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Montana politics, elections and legislative news

Sen. Buttrey Seeks Compromise With His Health Care Plan

The Montana Capitol
William Marcus
Montana Public Radio

The issue of health care was in play again today in the Montana Legislature. On the day when three Republican health-care proposals were voted down on the floor of the Montana House, yet another proposal got its first hearing in the Senate Health Committee.

The bills killed by the House today were pitched as alternatives to Governor Steve Bullock’s Medicaid expansion plan. The most prominent of these was sponsored by Nancy Ballance of Hamilton, which would have used $30 million of state money, but no federal money, and provided coverage for an estimated 10,000 low-income Montanans. It died by a two vote 49 to 51.

Less than an hour after that plan went down to defeat in the House, another plan came up for its first scheduled hearing in the Senate. Republican Senator Ed Buttrey of Great Falls is proposing to take Federal Medicaid money to provide coverage for up to 70,000 low income Montana residents, as Governor Bullock’s plan proposed. But Buttrey’s plan includes some things intended to appeal to conservatives, most notably a jobs pan.

Sen. Ed Buttrey (R) SD13
Credit Montana Legislature
Sen. Ed Buttrey (R) SD11

“This program will physically touch every member of the act, in an effort to perform an employment assessment and to enroll the member in a focused, job-driven effort to increase the money-making ability of the member. The act includes incentives for the member to take part in the program. The bottom line is that every effort will be undertaken to assist our poor with a true path out of poverty.”

Presenting Senate Bill 405 to the Senate Public Health Committee, he also explained how his plan would require all the participants, he calls them members, to pay a small premium for their coverage, unlike traditional Medicaid.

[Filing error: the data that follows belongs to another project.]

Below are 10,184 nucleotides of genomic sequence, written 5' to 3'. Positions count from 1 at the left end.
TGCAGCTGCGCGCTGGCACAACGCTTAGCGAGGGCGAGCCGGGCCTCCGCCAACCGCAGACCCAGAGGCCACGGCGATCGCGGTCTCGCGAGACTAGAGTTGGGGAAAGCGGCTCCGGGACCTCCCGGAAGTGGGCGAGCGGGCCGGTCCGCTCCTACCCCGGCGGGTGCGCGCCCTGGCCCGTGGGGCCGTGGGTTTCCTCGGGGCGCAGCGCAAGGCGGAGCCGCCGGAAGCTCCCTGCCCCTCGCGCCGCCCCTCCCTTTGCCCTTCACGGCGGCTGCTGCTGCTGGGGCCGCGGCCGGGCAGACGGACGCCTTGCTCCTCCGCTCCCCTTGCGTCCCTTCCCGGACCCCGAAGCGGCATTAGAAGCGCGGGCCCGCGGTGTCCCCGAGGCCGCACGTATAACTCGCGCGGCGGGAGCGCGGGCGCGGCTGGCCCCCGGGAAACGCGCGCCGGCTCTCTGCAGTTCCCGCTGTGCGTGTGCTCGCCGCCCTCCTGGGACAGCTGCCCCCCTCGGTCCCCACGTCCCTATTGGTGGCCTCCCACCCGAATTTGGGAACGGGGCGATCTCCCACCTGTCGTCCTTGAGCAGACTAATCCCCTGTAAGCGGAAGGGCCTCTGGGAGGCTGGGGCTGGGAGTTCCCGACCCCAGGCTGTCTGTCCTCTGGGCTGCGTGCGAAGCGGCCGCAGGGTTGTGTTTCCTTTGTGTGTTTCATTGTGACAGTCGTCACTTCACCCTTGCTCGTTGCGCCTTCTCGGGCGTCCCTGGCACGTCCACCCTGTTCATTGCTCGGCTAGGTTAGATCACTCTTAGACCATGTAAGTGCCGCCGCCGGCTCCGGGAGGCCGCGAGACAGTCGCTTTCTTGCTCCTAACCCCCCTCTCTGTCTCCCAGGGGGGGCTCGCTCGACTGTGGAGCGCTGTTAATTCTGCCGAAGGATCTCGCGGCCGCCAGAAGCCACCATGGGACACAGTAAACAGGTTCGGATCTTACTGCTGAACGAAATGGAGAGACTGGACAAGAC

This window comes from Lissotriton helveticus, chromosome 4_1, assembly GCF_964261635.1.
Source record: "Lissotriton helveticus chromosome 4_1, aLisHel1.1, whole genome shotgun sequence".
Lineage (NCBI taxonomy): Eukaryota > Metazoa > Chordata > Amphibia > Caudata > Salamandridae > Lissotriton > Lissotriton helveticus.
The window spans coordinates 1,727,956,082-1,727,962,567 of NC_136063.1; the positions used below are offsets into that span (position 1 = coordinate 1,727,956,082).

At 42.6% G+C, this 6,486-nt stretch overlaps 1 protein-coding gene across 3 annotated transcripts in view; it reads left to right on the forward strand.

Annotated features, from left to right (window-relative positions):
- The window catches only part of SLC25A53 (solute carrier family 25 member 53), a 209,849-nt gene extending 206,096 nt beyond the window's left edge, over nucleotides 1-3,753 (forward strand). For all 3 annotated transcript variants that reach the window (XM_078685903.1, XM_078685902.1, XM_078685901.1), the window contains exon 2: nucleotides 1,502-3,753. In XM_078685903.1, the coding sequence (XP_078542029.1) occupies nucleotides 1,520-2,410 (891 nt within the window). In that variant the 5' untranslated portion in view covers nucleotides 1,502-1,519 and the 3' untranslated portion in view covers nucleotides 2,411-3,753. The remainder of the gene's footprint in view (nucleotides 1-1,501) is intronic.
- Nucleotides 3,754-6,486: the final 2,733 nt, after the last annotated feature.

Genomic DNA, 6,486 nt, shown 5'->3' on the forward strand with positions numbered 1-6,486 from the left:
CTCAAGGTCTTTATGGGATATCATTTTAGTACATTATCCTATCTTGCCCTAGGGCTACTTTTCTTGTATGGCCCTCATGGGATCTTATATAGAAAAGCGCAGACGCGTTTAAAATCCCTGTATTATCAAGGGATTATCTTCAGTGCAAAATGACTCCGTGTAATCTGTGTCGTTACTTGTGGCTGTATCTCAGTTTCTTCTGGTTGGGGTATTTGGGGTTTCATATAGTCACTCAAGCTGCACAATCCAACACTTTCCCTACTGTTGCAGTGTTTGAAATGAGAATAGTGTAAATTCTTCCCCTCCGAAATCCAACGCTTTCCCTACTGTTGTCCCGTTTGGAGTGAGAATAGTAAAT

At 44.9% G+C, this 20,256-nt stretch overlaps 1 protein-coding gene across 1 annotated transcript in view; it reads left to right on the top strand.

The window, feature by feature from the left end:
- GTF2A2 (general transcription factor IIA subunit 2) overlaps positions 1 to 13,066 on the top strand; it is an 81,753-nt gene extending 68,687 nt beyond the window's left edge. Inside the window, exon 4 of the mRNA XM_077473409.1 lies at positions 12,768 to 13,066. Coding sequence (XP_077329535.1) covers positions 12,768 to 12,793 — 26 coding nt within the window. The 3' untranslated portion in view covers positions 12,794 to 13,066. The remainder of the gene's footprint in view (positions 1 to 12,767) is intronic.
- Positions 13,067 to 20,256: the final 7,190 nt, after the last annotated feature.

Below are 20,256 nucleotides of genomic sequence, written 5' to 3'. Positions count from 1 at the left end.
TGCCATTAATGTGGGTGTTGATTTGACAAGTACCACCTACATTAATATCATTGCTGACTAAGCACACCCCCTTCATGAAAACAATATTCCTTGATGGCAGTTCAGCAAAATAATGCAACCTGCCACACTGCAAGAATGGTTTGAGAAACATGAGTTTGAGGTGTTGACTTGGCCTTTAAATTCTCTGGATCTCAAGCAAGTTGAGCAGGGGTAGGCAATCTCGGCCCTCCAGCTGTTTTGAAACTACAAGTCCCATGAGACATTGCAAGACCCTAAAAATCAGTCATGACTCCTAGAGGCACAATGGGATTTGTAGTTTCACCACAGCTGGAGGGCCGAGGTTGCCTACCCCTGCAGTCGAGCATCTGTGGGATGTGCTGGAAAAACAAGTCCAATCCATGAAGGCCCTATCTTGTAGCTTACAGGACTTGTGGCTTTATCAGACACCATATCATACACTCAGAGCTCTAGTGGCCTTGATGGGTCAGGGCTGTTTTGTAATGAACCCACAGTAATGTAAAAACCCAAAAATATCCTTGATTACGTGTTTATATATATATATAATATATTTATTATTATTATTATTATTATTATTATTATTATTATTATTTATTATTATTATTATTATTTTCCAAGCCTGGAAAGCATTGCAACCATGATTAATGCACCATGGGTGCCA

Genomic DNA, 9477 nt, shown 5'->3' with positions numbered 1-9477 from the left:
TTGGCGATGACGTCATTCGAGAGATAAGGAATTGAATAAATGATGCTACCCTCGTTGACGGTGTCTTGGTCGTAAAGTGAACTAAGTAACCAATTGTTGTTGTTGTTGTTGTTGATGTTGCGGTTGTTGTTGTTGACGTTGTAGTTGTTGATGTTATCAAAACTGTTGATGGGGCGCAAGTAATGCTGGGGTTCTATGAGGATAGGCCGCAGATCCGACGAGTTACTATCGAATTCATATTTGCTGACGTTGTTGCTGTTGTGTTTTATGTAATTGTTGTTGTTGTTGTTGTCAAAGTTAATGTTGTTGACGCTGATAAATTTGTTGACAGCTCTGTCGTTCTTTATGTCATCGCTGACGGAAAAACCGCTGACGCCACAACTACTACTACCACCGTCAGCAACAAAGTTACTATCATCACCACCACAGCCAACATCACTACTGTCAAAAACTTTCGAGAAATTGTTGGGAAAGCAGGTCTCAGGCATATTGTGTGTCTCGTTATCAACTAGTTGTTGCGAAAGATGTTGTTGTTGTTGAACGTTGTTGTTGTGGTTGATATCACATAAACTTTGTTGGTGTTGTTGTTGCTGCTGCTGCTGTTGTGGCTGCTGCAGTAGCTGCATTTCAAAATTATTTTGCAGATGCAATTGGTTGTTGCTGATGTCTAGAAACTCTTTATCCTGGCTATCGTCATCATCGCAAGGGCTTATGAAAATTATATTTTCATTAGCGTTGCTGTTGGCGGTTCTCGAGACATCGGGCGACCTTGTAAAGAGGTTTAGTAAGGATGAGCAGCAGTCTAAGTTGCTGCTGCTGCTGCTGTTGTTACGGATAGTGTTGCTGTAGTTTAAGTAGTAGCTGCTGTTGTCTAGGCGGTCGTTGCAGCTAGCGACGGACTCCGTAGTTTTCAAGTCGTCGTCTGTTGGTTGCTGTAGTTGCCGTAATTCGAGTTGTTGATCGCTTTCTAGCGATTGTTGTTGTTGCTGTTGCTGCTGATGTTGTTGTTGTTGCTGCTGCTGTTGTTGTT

“By the way every user of the ACT plan pays their share. Nobody gets a free ride; there are no exceptions no matter what you hear. This is also a solution unique to Montana.”

Buttrey is also putting a tort reform element in his plan, intended to reduce the number of medical malpractice suits, which Republicans have long blamed as a cause of healthcare inflation.

The first witness in favor of the bill helped underscore the compromise nature of the proposal: Tara Veazey, Governor Steve Bullock’s Health care advisor, spoke in favor of the bill, but stopped short of giving it an unqualified endorsement.

“This is not the bill the governor would have drafted, and indeed there are policies in the HELP Act that concern him. But Montanans elected him and they elected you to work together across the aisle to find real solutions.”

Only a handful of witnesses lined up to speak against the bill. Most, like contactor Terry Bannan of Great Falls, were opposed on principal to the idea of taking any federal money for health care.

“All of the representatives from the different organizations weren’t talking about the fact that they were going to roll up their doors because they didn’t have the money. They see a $700 million dollar bait sticking out in front of them, and they want a piece of that action. I don’t know that it is going to have any real good effect on the outcome of the actual insurance, and or medical health care that we have here in Montana.”

Representatives of several Montana hospitals have testified in the past that uncompensated care is threatening their ability to survive, and Medicaid expansion would help address the problem.

Al Smith of the Montana Trial Lawyers Association argued against the tort reform steps in the bill, such as limiting the statute of limitations so that a medical malpractice suit could only be filed within two years of an injury, instead of three years, as the law now allows.

“In fact I’ve heard in prior sessions that Wyoming has a two-year statute of limitations. Well, Wyoming has a two-year statute of limitations, they have no tort reform and they have exactly the same health cre costs as us.  There is no correlation.”

The Senate Health Committee listened to arguments for and against Buttrey’s bill for more than three hours, but deferred a vote on the bill, unlike the House Human Services Committee, which decided on the spot to kill Governor Bullock’s Medicaid expansion plan two week ago. The committee will probably decide whether to forward Buttrey’s bill to the Senate floor in the next week.

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